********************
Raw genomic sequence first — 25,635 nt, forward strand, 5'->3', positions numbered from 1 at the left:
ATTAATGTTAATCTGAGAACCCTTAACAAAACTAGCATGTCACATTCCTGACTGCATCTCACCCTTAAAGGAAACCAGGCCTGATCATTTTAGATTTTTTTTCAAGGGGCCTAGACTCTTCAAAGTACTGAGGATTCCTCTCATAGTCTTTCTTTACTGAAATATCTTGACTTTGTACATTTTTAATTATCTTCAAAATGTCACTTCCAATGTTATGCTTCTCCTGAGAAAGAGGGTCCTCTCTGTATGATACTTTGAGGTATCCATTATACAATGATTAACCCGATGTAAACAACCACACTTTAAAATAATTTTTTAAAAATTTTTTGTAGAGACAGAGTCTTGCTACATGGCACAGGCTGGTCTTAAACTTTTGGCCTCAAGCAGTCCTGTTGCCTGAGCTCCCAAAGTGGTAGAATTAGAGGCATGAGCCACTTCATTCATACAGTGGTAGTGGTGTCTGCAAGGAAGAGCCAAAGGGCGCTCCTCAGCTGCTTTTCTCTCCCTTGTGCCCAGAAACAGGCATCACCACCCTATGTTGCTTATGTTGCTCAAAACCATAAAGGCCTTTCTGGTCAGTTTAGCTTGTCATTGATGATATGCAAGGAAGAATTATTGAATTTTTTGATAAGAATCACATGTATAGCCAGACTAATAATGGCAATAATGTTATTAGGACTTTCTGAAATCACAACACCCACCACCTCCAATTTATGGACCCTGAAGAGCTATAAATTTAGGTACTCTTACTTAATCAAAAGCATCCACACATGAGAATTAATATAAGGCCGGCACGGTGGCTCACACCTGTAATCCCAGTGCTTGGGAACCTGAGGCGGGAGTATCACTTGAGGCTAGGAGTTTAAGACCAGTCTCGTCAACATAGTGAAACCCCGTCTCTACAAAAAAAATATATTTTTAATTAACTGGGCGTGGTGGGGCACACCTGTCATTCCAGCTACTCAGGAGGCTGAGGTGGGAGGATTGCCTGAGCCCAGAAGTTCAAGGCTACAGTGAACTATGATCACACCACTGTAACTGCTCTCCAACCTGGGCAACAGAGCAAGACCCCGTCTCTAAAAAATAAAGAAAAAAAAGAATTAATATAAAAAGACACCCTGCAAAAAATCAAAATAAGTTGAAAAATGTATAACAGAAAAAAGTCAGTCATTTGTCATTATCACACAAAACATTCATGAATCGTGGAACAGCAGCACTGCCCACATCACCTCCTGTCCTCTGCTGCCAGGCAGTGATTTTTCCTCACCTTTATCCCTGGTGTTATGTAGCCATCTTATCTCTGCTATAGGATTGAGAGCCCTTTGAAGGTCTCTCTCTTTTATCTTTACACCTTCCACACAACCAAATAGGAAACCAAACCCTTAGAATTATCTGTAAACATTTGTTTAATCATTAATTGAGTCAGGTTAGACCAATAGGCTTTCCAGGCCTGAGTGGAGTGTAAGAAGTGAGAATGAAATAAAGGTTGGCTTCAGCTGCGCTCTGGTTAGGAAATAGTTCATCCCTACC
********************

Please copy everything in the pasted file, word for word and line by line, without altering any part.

Raw genomic sequence first — 25,635 nt, forward strand, 5'->3', positions numbered from 1 at the left:
ATTAATGTTAATCTGAGAACCCTTAACAAAACTAGCATGTCACATTCCTGACTGCATCTCACCCTTAAAGGAAACCAGGCCTGATCATTTTAGATTTTTTTTCAAGGGGCCTAGACTCTTCAAAGTACTGAGGATTCCTCTCATAGTCTTTCTTTACTGAAATATCTTGACTTTGTACATTTTTAATTATCTTCAAAATGTCACTTCCAATGTTATGCTTCTCCTGAGAAAGAGGGTCCTCTCTGTATGATACTTTGAGGTATCCATTATACAATGATTAACCCGATGTAAACAACCACACTTTAAAATAATTTTTTAAAAATTTTTTGTAGAGACAGAGTCTTGCTACATGGCACAGGCTGGTCTTAAACTTTTGGCCTCAAGCAGTCCTGTTGCCTGAGCTCCCAAAGTGGTAGAATTAGAGGCATGAGCCACTTCATTCATACAGTGGTAGTGGTGTCTGCAAGGAAGAGCCAAAGGGCGCTCCTCAGCTGCTTTTCTCTCCCTTGTGCCCAGAAACAGGCATCACCACCCTATGTTGCTTATGTTGCTCAAAACCATAAAGGCCTTTCTGGTCAGTTTAGCTTGTCATTGATGATATGCAAGGAAGAATTATTGAATTTTTTGATAAGAATCACATGTATAGCCAGACTAATAATGGCAATAATGTTATTAGGACTTTCTGAAATCACAACACCCACCACCTCCAATTTATGGACCCTGAAGAGCTATAAATTTAGGTACTCTTACTTAATCAAAAGCATCCACACATGAGAATTAATATAAGGCCGGCACGGTGGCTCACACCTGTAATCCCAGTGCTTGGGAACCTGAGGCGGGAGTATCACTTGAGGCTAGGAGTTTAAGACCAGTCTCGTCAACATAGTGAAACCCCGTCTCTACAAAAAAAATATATTTTTAATTAACTGGGCGTGGTGGGGCACACCTGTCATTCCAGCTACTCAGGAGGCTGAGGTGGGAGGATTGCCTGAGCCCAGAAGTTCAAGGCTACAGTGAACTATGATCACACCACTGTAACTGCTCTCCAACCTGGGCAACAGAGCAAGACCCCGTCTCTAAAAAATAAAGAAAAAAAAGAATTAATATAAAAAGACACCCTGCAAAAAATCAAAATAAGTTGAAAAATGTATAACAGAAAAAAGTCAGTCATTTGTCATTATCACACAAAACATTCATGAATCGTGGAACAGCAGCACTGCCCACATCACCTCCTGTCCTCTGCTGCCAGGCAGTGATTTTTCCTCACCTTTATCCCTGGTGTTATGTAGCCATCTTATCTCTGCTATAGGATTGAGAGCCCTTTGAAGGTCTCTCTCTTTTATCTTTACACCTTCCACACAACCAAATAGGAAACCAAACCCTTAGAATTATCTGTAAACATTTGTTTAATCATTAATTGAGTCAGGTTAGACCAATAGGCTTTCCAGGCCTGAGTGGAGTGTAAGAAGTGAGAATGAAATAAAGGTTGGCTTCAGCTGCGCTCTGGTTAGGAAATAGTTCATCCCTACC